NASCAR fans hold onto their memories like nobody else in sports. We embrace the way it used to be. We’re quick to criticize progress because it moves us one step away from the past. We don’t like change.
But change was required as the world continues to deal with COVID-19. And that includes NASCAR.
The sport was the first to formulate and implement a game plan of all major sports to get back on the track. It meant shop workers couldn’t be in the same building with pit crews. Drivers were prohibited from working directly with anyone on the team, including the crew chief.
The plan worked. While everyone misses having filled grandstands, racing with empty seats is better than no racing at all.
NASCAR is fortunate in that its television product isn’t dependent on fans. The sound of 40 600-horsepower engines at full song is far more ear-shattering and entertaining than 90,000 fans doing the wave.
Like everyone, the pandemic has forced NASCAR to make significant changes to the way it does business. It’s fun – and important – to remember the “old days” and how stock-car racing expanded from the little tracks in the Southeast to the national stage should never be forgotten. At the same time, the coronavirus has forced a different method of operation that’s likely to last long after the last case of COVID-19 is finally cured.
Once the cars got back on the track on May 17, NASCAR canceled practice and qualifying. Team engineers now do their work virtually. Television announcers work from studios in Charlotte, not at the racetrack. Internet and newspaper reporters work from home. Nobody’s noticed the difference.
The schedule was revamped to include several Cup Series doubleheaders, including a Saturday-Sunday double-dip at the Michigan International Speedway on Aug. 8-9 and a two-for-one weekend Aug. 22-23 at the Dover International Speedway.
Since several races were scrubbed early in the season, the coronavirus gave NASCAR the opportunity to experiment with stock cars on its 3.54-mile road course on Aug. 16. Cars will return on the 2.5-mile tri-oval 13 days later.
By dropping races in Watkins Glen, New York, and Sonoma, California, NASCAR rebuilt its schedule closer to the team’s bases of operations in North Carolina. Less travel means teams aren’t spending as much money. At a time when Leavine Family Racing is considering putting their assets on the market and car owner Rick Hendrick is contemplating dropping to three teams next year, the sport needs a lot more unspent dollars if it wants to survive.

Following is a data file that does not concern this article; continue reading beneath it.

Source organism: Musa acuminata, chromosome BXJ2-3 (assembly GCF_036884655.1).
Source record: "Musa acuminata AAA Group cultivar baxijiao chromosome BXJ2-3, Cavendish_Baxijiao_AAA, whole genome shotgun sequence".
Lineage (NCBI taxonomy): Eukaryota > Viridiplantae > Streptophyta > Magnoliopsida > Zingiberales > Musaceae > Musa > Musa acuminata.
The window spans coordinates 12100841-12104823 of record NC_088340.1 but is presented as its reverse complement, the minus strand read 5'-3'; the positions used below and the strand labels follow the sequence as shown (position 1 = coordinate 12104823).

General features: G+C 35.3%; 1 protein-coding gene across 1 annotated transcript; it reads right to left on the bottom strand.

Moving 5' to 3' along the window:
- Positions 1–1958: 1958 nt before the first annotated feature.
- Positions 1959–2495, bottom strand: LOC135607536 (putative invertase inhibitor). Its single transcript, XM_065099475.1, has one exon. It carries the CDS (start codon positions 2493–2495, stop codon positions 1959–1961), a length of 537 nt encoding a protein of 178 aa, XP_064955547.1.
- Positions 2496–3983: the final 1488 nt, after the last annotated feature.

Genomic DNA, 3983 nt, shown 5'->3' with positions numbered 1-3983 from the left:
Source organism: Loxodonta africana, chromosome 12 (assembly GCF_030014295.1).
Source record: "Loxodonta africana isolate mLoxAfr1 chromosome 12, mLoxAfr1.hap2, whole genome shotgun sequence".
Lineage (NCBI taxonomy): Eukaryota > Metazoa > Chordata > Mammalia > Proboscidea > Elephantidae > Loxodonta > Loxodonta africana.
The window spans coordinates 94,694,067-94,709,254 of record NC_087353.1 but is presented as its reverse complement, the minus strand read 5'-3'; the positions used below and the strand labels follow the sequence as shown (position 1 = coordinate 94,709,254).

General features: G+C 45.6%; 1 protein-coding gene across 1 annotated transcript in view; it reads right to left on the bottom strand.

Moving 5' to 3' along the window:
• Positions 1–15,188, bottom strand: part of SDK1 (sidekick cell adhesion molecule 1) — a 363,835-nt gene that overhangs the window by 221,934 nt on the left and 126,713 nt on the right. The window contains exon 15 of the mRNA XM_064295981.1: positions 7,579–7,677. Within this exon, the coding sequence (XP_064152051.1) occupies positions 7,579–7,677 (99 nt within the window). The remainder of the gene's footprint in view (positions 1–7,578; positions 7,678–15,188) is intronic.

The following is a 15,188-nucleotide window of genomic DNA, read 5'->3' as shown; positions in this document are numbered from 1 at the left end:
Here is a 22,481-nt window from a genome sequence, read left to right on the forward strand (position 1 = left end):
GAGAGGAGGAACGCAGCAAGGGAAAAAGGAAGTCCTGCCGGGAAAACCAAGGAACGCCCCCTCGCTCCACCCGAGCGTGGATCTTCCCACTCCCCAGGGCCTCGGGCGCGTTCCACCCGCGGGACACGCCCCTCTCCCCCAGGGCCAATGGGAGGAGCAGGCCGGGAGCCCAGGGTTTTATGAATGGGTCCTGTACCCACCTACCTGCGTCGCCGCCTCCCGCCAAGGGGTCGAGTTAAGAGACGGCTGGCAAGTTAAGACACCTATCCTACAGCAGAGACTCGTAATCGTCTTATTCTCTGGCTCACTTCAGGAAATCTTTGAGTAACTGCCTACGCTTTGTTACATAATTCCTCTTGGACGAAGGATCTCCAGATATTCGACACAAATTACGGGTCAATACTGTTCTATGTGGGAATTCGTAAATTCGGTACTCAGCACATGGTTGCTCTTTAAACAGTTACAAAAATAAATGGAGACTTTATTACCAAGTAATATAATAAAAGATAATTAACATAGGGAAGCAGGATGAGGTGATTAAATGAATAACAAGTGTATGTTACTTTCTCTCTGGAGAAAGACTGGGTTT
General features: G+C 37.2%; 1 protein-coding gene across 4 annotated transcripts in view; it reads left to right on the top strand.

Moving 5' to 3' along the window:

The sanctioning body also has tinkered with the schedule to include some mid-week races to gauge interest. So far, most, especially those in the Eastern Time Zone, prefer sleep over late finishes. When nearly half the country lives in the Eastern Time Zone, it’s not easy staying up late and punching in at work the next morning. The race at Kansas, for example, was the least-watched race on any network since 2001.
The idea to run mid-week races has been kicked around for years. At least, now we know.
The bottom line from most of the changes is exactly that – the bottom line. Everyone needs to be smarter with their budgets if racing is going to sustain the economic devastation created by the virus.
Despite the changes, the racing hasn’t suffered. In fact, it’s many believe it’s never been better.
There have been 10 different winners in the first 19 races. Moreover, there were 18 cars on the lead lap last week at the Kansas Speedway. Despite a couple of mid-race crashes, there were 30 cars running at the checkered flag.
“Yeah, I think NASCAR has done a great job with trying different things. No practice. Showing up and racing. It shows that we don’t need all the practice and the full three days that we used to always get,” Ricky Stenhouse Jr. said. “And NASCAR has been kind of shrinking that anyway. But now, I think it shows that we’re capable of doing it without it. I think some of us would still like a little bit of practice and qualifying, but nothing that you couldn’t do in the same day. And then also the back-to-back races, the Wednesday race, as long as the fans keep tuning in, obviously they can’t show up like we would want them to or be able to, but if they keep tuning in, who knows what it will hold for our schedules in years to come.”